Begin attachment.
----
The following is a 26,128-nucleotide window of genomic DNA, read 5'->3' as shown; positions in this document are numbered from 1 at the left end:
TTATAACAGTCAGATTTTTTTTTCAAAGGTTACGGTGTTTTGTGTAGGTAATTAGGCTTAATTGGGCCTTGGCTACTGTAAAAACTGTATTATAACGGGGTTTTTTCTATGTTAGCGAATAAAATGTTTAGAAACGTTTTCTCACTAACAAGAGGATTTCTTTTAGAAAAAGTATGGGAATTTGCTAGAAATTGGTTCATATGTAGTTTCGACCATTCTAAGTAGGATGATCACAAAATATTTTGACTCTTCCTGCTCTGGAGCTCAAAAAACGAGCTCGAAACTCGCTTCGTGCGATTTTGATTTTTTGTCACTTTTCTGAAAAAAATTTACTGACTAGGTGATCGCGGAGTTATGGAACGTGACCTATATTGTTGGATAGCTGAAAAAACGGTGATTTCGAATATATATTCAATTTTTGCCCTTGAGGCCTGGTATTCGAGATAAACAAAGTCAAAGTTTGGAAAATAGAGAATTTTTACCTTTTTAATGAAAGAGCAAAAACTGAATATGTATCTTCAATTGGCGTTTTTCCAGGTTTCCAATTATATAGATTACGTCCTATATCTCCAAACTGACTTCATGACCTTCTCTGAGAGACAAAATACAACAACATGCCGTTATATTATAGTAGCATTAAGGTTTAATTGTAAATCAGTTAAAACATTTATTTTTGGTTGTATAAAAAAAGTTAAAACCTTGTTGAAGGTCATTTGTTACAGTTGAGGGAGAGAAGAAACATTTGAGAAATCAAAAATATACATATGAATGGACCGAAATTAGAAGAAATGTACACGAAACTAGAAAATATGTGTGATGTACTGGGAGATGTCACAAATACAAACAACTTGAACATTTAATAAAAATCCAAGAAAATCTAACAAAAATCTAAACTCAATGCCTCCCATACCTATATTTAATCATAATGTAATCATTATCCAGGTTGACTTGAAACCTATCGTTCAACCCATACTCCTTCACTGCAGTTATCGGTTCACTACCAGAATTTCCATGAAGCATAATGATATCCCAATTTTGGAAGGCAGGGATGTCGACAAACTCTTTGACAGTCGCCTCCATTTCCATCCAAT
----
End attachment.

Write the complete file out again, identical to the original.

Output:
The following is a 26,128-nucleotide window of genomic DNA, read 5'->3' as shown; positions in this document are numbered from 1 at the left end:
TTATAACAGTCAGATTTTTTTTTCAAAGGTTACGGTGTTTTGTGTAGGTAATTAGGCTTAATTGGGCCTTGGCTACTGTAAAAACTGTATTATAACGGGGTTTTTTCTATGTTAGCGAATAAAATGTTTAGAAACGTTTTCTCACTAACAAGAGGATTTCTTTTAGAAAAAGTATGGGAATTTGCTAGAAATTGGTTCATATGTAGTTTCGACCATTCTAAGTAGGATGATCACAAAATATTTTGACTCTTCCTGCTCTGGAGCTCAAAAAACGAGCTCGAAACTCGCTTCGTGCGATTTTGATTTTTTGTCACTTTTCTGAAAAAAATTTACTGACTAGGTGATCGCGGAGTTATGGAACGTGACCTATATTGTTGGATAGCTGAAAAAACGGTGATTTCGAATATATATTCAATTTTTGCCCTTGAGGCCTGGTATTCGAGATAAACAAAGTCAAAGTTTGGAAAATAGAGAATTTTTACCTTTTTAATGAAAGAGCAAAAACTGAATATGTATCTTCAATTGGCGTTTTTCCAGGTTTCCAATTATATAGATTACGTCCTATATCTCCAAACTGACTTCATGACCTTCTCTGAGAGACAAAATACAACAACATGCCGTTATATTATAGTAGCATTAAGGTTTAATTGTAAATCAGTTAAAACATTTATTTTTGGTTGTATAAAAAAAGTTAAAACCTTGTTGAAGGTCATTTGTTACAGTTGAGGGAGAGAAGAAACATTTGAGAAATCAAAAATATACATATGAATGGACCGAAATTAGAAGAAATGTACACGAAACTAGAAAATATGTGTGATGTACTGGGAGATGTCACAAATACAAACAACTTGAACATTTAATAAAAATCCAAGAAAATCTAACAAAAATCTAAACTCAATGCCTCCCATACCTATATTTAATCATAATGTAATCATTATCCAGGTTGACTTGAAACCTATCGTTCAACCCATACTCCTTCACTGCAGTTATCGGTTCACTACCAGAATTTCCATGAAGCATAATGATATCCCAATTTTGGAAGGCAGGGATGTCGACAAACTCTTTGACAGTCGCCTCCATTTCCATCCAAT